“How much involvement should an HR have at lower level employee hiring?” came a question from an inquisitive student as we discussed on the question of the effects of hiring employees on the culture of an organization.
Another student pinpointing to the peon, who peeped in our classroom through the transparent window asked “Should the HR show high involvement even while hiring at the level of ‘peon’?”
As other students chuckled at the question, the questioner wanted to keenly scrutinize it. The class was advised to inquire in the direction and to firstly start with finding how a peon could affect their training.
One of the students initiated, “The peon takes care of student food management. If he doesn’t manage it well, this will create issues”. The other student chuckled and said, “As goes the saying: ‘The way to a man’s heart is through his stomach’. And if we don’t get proper food at right time, that can lead to a bad mood and thus affect our training”
The other student added, “Not only food but the office stationery, and most importantly the cleanliness of the training center. And we very well know how aesthetics of any place affects our work. And the onus of cleanliness goes to the peon”
“Not only the aesthetics but the customer service. When I had come for the first time to this place, I was glad by the service of this peon. He offered me water, switched on the fan and AC. Maybe that might have unconsciously supported my decision to join the program” remarked another student.
“Just as the hearty welcome of our new peon is more rejuvenating than other’s cordial reception” said I, sarcastically.
We moved on to dig deeper. We remembered a recent case where in our old peon would intrude into our classrooms to collect the student names to provide food tokens. His very presence and attitude would disturb the whole session. Our cold reception antagonized the peon and he gave this task to a new peon.
The new peon understanding the need would communicate in non-verbal cues. He would seek permission in gestures, pass on the student booklet, heap the tokens on the sides of the table and leave quietly. He would try his level best in maintaining the decorum of the session. Sometimes if he witnessed an involving session going on, he would wait outside till we would call him. Not only this, he would gaze through the transparent class window and would keenly observe the sessions. His keenness made me sometimes to call him inside the classroom and make him a part of my sessions. I quoted him as Michael Faraday, after the famous scientist who educated himself while working at a local bookbinder’s shop.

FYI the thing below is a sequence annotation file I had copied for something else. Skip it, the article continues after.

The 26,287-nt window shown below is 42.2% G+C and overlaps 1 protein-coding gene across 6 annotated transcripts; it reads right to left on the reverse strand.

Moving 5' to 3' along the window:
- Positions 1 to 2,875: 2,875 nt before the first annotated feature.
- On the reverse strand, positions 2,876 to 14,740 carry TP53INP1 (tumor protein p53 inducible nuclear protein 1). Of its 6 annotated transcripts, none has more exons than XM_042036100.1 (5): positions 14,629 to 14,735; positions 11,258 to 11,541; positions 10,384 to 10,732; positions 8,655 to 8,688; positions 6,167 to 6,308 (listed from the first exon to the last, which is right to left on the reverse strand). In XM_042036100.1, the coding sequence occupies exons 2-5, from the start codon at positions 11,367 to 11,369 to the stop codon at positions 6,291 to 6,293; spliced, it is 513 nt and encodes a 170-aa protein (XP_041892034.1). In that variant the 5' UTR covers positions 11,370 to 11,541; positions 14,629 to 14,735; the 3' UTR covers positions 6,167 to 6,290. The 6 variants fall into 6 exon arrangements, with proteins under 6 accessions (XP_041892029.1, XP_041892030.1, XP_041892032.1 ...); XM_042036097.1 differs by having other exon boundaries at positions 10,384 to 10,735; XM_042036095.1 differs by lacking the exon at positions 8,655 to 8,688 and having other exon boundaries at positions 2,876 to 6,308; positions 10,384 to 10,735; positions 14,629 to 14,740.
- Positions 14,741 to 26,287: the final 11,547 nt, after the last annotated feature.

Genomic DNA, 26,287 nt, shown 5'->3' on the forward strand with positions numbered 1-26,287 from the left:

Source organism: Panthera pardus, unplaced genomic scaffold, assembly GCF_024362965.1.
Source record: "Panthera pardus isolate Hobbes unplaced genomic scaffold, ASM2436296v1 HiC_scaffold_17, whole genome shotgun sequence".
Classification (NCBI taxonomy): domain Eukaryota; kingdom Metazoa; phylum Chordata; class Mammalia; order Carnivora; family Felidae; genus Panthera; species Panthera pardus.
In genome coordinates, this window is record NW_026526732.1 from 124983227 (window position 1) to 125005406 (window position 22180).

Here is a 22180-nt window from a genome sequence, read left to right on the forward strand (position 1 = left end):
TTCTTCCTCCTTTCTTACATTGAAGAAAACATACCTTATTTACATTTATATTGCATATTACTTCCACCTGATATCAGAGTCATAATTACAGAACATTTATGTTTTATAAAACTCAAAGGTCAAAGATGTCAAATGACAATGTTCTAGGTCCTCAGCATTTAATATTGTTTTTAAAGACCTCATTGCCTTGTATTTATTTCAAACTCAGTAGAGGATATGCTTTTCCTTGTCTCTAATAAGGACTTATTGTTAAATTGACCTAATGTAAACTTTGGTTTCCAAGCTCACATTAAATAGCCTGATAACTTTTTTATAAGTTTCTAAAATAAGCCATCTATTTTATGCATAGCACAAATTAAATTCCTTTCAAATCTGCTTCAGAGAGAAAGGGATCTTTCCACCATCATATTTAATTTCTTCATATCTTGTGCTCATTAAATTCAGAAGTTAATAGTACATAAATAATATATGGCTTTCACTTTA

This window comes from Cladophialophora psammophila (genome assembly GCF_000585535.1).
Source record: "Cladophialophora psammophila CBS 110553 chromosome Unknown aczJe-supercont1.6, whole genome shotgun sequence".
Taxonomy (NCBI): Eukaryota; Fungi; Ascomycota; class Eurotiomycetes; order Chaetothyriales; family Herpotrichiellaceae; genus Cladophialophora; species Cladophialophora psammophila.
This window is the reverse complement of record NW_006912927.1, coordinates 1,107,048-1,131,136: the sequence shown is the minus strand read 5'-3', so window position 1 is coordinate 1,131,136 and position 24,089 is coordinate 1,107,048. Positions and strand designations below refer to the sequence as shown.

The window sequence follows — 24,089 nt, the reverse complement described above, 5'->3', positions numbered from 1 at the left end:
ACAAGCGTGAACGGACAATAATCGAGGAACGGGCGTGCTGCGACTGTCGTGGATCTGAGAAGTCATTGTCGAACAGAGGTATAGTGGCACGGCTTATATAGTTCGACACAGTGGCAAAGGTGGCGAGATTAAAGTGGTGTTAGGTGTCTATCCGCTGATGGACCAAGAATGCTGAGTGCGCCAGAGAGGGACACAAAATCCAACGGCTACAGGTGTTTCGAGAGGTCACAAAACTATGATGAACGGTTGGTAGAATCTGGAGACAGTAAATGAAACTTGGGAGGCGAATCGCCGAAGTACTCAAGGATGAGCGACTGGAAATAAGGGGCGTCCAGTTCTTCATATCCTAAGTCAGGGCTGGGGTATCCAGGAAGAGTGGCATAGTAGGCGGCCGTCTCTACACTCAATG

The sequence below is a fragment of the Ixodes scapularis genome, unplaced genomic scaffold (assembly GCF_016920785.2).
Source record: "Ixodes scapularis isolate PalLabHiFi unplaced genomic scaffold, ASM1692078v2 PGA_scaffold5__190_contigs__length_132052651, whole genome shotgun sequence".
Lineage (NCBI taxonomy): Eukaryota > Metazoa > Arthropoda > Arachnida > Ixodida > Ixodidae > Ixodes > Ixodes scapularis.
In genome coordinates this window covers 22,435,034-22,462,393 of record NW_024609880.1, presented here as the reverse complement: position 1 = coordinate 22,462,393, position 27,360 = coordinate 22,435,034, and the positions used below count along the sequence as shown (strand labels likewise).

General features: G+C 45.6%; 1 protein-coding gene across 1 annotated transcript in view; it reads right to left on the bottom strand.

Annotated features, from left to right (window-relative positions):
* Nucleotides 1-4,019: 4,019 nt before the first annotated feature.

I would tell my students, “We need to be thankful to him because had he not been as he is, my delivery and your reception would not have been as it is now. He has stakes in the delivery of my session and even your learning.” His presence doesn’t create ripples in our minds and that was the biggest help.
Consequently we observed that every small thing that is around us is affecting us. We are inter-related. And as we have moved from the times of industrialization, where the employees faced problems with the basic amenities, today the problems that surround organizations are more people-oriented. And with time, the problems are becoming complex.
So, coming back to the question of hiring employees & the culture, we concluded that every member of the organization builds the culture, affects the culture. And as we saw in the above case, this is across all levels of an organization. The effects of right hiring can be analyzed and even monetized. If all avenues – present and futureare been properly analyzed, even hiring a peon will mean a billion dollar HR question.
As we were concluding this discussion, our peon gestured to be permitted in the class. As he entered and passed the student booklet, the students spoke in chorus, “Thank you Bhaya”. Unaware of the discussion and its resultant effect, he left the class hastily thinking that he had disturbed us:-)
-Based on my student interactions during NSDC training at Mount Talent Consulting